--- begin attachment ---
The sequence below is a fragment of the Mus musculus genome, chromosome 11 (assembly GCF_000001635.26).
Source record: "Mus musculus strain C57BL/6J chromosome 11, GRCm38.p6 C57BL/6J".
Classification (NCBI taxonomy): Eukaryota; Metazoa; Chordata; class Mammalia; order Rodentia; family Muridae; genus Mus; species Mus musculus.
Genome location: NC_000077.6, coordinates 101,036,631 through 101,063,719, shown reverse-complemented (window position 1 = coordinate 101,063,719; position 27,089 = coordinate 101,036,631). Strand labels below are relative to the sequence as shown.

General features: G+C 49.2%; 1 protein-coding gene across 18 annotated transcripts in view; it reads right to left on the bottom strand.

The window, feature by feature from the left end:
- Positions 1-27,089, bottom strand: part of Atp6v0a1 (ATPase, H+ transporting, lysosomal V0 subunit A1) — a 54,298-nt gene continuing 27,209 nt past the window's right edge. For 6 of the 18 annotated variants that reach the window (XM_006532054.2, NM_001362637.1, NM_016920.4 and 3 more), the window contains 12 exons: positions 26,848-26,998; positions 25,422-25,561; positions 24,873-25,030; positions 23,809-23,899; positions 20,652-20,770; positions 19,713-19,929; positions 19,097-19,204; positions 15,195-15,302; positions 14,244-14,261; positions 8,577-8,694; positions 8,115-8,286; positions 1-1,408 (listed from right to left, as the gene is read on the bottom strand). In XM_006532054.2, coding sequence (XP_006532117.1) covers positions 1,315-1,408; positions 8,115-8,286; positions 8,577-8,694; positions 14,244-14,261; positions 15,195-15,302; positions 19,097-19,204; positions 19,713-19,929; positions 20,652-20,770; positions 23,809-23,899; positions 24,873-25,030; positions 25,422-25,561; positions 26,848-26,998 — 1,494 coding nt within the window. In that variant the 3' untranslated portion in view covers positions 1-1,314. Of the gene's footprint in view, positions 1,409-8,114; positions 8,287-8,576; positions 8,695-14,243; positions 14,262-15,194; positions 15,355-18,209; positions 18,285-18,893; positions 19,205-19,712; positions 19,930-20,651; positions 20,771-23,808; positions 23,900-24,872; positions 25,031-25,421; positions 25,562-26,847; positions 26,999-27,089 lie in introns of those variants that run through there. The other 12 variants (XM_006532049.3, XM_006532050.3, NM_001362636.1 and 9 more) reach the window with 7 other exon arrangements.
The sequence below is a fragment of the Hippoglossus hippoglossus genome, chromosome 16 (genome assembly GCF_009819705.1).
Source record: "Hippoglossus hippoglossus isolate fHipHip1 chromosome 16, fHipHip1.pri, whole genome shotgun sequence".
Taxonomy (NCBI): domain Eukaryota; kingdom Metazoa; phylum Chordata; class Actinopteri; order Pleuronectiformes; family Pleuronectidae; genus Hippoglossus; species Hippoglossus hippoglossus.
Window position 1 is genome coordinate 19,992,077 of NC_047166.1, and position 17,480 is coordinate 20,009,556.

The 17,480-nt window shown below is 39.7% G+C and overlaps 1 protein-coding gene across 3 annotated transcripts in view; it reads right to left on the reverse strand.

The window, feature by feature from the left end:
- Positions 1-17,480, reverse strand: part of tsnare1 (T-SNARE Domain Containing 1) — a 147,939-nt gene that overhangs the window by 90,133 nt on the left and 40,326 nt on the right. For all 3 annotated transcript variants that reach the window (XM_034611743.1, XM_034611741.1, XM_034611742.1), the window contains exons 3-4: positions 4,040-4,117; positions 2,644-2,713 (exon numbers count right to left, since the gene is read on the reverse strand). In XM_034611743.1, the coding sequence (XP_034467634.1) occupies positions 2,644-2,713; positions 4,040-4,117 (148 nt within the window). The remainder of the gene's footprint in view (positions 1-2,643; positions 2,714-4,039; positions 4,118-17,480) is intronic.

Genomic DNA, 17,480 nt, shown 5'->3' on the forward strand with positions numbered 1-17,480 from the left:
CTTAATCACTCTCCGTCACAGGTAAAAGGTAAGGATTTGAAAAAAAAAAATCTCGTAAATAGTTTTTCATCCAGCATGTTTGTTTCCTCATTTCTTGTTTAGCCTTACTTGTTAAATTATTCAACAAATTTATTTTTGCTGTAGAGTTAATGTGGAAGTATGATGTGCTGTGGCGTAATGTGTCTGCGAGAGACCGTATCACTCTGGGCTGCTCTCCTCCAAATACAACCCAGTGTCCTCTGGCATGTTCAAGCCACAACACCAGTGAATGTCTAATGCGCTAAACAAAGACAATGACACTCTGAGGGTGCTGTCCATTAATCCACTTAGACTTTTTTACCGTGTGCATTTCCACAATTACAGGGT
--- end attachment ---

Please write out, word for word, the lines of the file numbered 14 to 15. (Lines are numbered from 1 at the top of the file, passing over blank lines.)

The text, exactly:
- Positions 1-17,480, reverse strand: part of tsnare1 (T-SNARE Domain Containing 1) — a 147,939-nt gene that overhangs the window by 90,133 nt on the left and 40,326 nt on the right. For all 3 annotated transcript variants that reach the window (XM_034611743.1, XM_034611741.1, XM_034611742.1), the window contains exons 3-4: positions 4,040-4,117; positions 2,644-2,713 (exon numbers count right to left, since the gene is read on the reverse strand). In XM_034611743.1, the coding sequence (XP_034467634.1) occupies positions 2,644-2,713; positions 4,040-4,117 (148 nt within the window). The remainder of the gene's footprint in view (positions 1-2,643; positions 2,714-4,039; positions 4,118-17,480) is intronic.

Genomic DNA, 17,480 nt, shown 5'->3' on the forward strand with positions numbered 1-17,480 from the left: